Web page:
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Scientist looks for disease in plant samples from Maine, New Hampshire

Dr. Alicyn Smart makes the final diagnosis for each sample submitted to the lab.

PORTLAND, Maine — Whether they come from homeowners, farmers, the lawn care industry, or nurseries, plant samples suspected of being diseased get sent to the University of Maine Plant Disease Diagnostic Lab. It handles samples for Maine and New Hampshire, officials say. 

Dr. Alicyn Smart is the lab director and makes the final diagnosis for each sample sent in. Smart told NEWS CENTER Maine she also creates the management recommendations for handling samples found to be diseased. 

“This year, we received samples from 11 states. I also carry out research of my own,” Smart said. 

The scientist researches strawberries, potatoes, and squash as she tries to figure out how farmers can limit crop losses to plant diseases. That means working to ensure farmers can grow more food without losing it to disease. 

Smart said she started handling plant samples from New Hampshire in June after a colleague at that diagnostic lab retired. That colleague asked Smart if she could cover New Hampshire for her. 

“I had hired more UMaine undergraduate students than I had ever had, so I felt we were positioned to be able to step in and help the New Hampshire farmers and homeowners,” the lab director said. “The hiring process for New Hampshire is underway, and I am happy to help them as long as they need me to.”

Amy Papineau is the program team leader of food and agriculture at the University of New Hampshire Cooperative Extension. She told NEWS CENTER Maine that UNH Plant Diagnostic Lab Director Dr. Cheryl Smith retired in June after 35 years of being the director. 

“We coordinated with Dr. Smart in Maine to have Maine’s plant diagnostic lab accept samples from New Hampshire clients so that New Hampshire residents, businesses, and agencies would not go without the important services of a plant diagnostic lab while we worked to refill the position left vacant by Dr. Smith’s retirement,” Papineau said. 

She added, “We are grateful that Maine is such a strong and welcoming partner and has been able to help us bridge the gap while we conduct a national search for a new plant diagnostic lab director.”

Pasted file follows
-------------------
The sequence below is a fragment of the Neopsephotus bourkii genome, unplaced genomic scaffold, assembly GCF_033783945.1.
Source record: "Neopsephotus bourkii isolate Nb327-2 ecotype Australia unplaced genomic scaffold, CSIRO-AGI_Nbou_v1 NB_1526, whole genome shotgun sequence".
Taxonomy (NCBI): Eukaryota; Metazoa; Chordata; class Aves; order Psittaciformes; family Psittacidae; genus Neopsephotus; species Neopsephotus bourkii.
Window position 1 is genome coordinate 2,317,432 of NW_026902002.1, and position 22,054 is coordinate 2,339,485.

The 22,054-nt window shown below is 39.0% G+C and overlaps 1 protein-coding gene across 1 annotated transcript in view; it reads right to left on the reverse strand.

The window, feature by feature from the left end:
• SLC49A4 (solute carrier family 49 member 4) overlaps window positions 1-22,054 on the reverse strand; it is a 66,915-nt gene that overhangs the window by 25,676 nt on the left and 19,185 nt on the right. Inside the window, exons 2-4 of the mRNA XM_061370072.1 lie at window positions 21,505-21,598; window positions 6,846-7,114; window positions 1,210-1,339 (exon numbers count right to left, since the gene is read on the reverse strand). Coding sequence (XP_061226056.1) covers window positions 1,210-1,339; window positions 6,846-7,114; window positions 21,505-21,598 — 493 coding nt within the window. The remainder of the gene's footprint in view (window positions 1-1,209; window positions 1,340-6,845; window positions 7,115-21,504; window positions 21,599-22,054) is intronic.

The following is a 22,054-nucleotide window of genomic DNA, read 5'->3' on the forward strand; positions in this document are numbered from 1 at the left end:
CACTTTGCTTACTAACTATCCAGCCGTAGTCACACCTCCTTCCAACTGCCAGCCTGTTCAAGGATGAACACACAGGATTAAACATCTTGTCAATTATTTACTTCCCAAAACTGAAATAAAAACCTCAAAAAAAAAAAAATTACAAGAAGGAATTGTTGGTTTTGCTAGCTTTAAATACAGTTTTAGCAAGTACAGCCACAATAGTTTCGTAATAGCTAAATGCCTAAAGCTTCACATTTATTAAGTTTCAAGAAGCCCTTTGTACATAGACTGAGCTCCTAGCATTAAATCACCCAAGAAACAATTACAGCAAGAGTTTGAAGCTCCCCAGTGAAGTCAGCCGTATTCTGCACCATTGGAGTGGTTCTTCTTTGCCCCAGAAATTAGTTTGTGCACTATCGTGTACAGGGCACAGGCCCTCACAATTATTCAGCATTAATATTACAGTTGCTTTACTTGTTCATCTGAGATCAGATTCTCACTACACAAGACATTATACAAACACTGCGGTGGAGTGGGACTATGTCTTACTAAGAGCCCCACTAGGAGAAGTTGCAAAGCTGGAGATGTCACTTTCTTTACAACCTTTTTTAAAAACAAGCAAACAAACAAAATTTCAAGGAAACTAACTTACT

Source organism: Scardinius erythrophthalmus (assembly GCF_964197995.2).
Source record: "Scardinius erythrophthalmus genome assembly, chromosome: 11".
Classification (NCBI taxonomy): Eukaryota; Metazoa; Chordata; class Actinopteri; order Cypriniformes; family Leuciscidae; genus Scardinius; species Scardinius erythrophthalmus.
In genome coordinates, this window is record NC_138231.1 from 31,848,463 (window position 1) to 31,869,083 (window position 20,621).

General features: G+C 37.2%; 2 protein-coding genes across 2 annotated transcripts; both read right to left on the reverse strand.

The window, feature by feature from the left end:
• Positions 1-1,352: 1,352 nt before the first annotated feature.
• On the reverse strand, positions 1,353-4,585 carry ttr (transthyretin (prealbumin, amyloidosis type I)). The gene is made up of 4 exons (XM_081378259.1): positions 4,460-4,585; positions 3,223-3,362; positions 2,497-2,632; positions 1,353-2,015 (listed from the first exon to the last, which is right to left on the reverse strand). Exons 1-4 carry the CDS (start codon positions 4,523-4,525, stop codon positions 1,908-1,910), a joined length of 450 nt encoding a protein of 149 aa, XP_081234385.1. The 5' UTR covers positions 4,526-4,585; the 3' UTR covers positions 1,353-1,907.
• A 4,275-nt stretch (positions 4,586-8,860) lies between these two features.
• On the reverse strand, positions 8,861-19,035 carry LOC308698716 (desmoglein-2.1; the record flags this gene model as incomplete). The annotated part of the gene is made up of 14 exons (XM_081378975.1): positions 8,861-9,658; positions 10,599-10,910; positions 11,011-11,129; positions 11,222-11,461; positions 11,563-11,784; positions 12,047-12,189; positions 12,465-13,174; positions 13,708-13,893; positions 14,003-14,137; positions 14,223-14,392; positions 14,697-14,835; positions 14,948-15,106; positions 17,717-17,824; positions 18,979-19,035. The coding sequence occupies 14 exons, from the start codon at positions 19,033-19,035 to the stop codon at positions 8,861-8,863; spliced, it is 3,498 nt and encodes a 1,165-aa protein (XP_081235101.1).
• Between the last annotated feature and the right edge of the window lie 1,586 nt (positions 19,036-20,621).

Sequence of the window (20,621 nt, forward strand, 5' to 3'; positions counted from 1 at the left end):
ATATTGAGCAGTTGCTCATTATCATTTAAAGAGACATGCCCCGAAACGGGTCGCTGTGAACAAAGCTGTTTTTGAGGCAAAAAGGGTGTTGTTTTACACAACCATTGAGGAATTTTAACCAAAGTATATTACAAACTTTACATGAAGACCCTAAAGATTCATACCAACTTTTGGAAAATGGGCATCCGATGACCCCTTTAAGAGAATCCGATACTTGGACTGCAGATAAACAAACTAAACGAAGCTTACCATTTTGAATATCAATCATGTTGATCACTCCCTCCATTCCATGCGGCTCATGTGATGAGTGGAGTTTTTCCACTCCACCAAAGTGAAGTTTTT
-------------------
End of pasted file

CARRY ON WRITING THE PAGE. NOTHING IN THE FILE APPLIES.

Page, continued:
The search for that director ended with Dr. Emran Ali hired to fill the role, according to Papineau. Ali will join the lab in January and resume the UNH Plant Diagnostic Lab activities, she said. 

“I expect that Dr. Ali will maintain a strong partnership with Dr. Smart and will bring new expertise to the diagnostic programs in both states,” Papineau said. 

Meanwhile, in Maine, Smart said when most folks find out what she does, they tell the scientist they’d never considered plants getting diseases. But it happens. 

“I like to ask them if they ever left strawberries sitting in their fridge too long, and then they turn gray? Usually, they say, ‘Yes,’ shyly, and then I explain this is a plant disease. And it starts all the way back when the plant was flowering. Plant diseases affect us all because we all eat.” 

Smart said if people walked into her lab during summer, the smell of garlic would hit them. That’s because her lab supports the large seed garlic industry in Maine, as well as nationally. 

“We processed over 1,200 garlic bulbs this year alone,” she said. 

The Maine Plant Disease Diagnostic Lab also serves as the interim regional center for the Northeast Plant Diagnostic Network. Twelve states and 13 labs make up the network. 

“This is a tremendous privilege to represent the northeast, which since the inception of the organization in 2002, had been represented by Cornell University,” Smart said. 

The primary benefit of Maine (and New Hampshire) having access to this lab is Smart and her staff can provide quality diagnostics. And those diagnostics are then used to create the best course of action for managing plant diseases when they’re found in submitted samples. 

“Our goal is to decrease unnecessary pesticide use, increase knowledge in the area of plant diseases, and reduce the loss of yield,” Smart said. 

As for how Smart first became involved with the lab, she interned there for a summer during her undergraduate studies. The scientist said that confirmed her passion for plant pathology. 

As of this fall, she’s been the lab’s director for four years. For more information on her background, click here

More NEWS CENTER Maine stories. 

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